English Synonyms and Antonyms
According to the etymology and original usage, beneficence is the doing well, benevolence the wishing or willing well to others; but benevolence has come to include beneficence, and to displace it. We should not now speak of benevolence which did not help, unless where there was no power to help; even then we should rather say good-will or sympathy. Charity, which originally meant the purest love for God and man (as in 1 Cor. xiii), is now almost universally applied to some form of almsgiving, and is much more limited in meaning than benevolence. Benignity suggests some occult power of blessing, such as was formerly ascribed to the stars; we may say a good man has an air of benignity. Kindness and tenderness are personal; benevolence and charity are general. Kindness extends to all sentient beings, whether men or animals, in prosperity or in distress. Tenderness especially goes out toward the young, feeble, and needy, or even to the dead. Humanity is so much kindness and tenderness toward man or beast as it would be inhuman not to have; we say of some act of care or kindness, "common humanity requires it." Generosity is self-forgetful kindness in disposition or action; it includes much besides giving; as, the generosity of forgiveness. Bounty applies to ample giving, which on a larger scale is expressed by munificence. Liberality indicates broad, genial kindly views, whether manifested in gifts or otherwise. We speak of the bounty of a generous host, the liberality or munificence of the founder of a college, or of the liberality of a theologian toward the holders of conflicting beliefs. Philanthropy applies to wide schemes for human welfare, often, but not always, involving large expenditures in charity or benevolence. Compare MERCY.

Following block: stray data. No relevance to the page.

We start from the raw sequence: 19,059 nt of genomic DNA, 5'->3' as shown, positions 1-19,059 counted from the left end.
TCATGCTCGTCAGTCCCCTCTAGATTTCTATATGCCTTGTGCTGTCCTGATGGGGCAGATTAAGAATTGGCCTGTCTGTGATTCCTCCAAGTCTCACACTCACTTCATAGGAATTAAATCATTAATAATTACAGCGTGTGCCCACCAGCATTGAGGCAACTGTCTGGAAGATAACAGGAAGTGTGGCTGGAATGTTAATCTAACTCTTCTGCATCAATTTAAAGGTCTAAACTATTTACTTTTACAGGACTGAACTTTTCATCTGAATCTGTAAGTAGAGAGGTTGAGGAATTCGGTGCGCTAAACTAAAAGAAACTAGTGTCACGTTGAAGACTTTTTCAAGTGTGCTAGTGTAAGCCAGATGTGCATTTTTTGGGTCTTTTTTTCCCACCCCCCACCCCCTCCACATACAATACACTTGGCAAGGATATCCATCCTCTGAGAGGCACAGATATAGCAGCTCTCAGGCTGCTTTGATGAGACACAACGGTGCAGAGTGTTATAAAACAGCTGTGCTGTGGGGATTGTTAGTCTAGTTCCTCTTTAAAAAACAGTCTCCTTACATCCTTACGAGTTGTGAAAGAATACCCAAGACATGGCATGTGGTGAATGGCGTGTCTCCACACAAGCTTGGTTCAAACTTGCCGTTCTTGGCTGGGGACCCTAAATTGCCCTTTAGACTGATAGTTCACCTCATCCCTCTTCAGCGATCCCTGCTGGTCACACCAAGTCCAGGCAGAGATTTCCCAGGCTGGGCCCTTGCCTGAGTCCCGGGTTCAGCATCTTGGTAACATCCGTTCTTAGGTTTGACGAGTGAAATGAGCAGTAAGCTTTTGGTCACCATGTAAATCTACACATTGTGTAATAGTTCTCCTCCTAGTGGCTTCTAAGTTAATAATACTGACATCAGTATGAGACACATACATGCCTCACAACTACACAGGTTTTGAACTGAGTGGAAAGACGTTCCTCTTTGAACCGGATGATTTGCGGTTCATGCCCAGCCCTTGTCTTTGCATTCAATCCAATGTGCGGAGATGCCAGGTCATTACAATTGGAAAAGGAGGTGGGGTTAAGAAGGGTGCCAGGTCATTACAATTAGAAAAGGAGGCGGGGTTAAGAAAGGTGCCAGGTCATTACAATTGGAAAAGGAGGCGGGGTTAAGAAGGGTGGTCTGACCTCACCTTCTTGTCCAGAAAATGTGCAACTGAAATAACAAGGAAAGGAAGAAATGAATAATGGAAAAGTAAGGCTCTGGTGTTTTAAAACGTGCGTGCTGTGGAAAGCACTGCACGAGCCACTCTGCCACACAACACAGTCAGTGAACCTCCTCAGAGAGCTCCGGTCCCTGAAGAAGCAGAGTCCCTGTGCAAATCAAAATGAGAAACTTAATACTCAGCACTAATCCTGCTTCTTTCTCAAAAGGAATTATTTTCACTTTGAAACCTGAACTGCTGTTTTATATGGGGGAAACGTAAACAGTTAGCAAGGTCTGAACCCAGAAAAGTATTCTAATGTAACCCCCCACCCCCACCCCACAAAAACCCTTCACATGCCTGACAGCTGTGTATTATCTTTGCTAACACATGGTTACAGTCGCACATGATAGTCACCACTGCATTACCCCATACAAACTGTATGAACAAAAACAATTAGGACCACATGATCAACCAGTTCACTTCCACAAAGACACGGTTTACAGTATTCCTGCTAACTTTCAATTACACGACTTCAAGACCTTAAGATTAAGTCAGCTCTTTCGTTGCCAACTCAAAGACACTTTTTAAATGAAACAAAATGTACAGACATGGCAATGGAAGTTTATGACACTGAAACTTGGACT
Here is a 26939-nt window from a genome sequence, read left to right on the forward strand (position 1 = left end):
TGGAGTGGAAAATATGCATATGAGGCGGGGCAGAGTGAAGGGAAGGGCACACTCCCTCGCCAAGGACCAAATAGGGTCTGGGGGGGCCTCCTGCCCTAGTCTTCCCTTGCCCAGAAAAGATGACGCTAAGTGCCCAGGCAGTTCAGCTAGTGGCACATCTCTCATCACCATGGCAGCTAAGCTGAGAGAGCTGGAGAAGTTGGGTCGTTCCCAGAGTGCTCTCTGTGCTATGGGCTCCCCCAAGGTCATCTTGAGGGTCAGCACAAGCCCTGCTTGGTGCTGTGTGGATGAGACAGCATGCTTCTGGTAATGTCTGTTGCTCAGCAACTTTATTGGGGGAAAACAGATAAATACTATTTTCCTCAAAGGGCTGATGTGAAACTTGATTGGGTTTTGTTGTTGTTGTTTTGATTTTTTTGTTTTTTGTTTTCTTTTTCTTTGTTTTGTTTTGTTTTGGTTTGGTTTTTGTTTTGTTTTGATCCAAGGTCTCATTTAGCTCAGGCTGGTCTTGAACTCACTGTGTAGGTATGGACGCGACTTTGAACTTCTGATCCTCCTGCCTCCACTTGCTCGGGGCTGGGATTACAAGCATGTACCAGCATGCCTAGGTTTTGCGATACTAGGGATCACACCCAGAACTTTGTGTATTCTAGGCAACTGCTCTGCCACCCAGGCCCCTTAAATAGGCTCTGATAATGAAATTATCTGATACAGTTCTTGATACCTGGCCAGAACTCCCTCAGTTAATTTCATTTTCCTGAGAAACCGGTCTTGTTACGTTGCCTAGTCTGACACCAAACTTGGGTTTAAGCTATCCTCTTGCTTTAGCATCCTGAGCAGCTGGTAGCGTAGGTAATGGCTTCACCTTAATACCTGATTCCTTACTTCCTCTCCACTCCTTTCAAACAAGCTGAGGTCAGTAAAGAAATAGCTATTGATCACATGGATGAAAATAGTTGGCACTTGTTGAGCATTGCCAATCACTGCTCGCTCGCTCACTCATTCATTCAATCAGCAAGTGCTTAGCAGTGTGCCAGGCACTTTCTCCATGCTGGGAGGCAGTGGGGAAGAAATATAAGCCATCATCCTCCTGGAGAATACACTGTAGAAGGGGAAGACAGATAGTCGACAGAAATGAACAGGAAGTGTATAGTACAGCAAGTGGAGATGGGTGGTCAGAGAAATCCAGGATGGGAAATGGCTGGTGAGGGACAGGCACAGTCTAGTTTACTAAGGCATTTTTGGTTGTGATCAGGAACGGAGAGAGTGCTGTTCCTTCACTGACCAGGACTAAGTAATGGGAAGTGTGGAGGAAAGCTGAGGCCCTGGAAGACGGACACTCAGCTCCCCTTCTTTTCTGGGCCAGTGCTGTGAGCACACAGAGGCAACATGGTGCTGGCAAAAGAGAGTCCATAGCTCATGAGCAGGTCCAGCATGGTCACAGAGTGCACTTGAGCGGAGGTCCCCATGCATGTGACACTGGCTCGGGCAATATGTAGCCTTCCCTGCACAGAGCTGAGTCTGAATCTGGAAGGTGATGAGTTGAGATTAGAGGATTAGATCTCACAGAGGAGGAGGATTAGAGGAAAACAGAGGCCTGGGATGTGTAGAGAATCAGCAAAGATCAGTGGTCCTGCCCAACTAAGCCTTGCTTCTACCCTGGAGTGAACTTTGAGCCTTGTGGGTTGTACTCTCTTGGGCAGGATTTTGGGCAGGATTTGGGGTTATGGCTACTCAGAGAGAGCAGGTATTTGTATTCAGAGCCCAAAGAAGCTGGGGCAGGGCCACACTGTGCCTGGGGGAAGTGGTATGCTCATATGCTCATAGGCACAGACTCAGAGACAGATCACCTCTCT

Benevolence of, on the part of, or from the wealthy, to or toward the poor.
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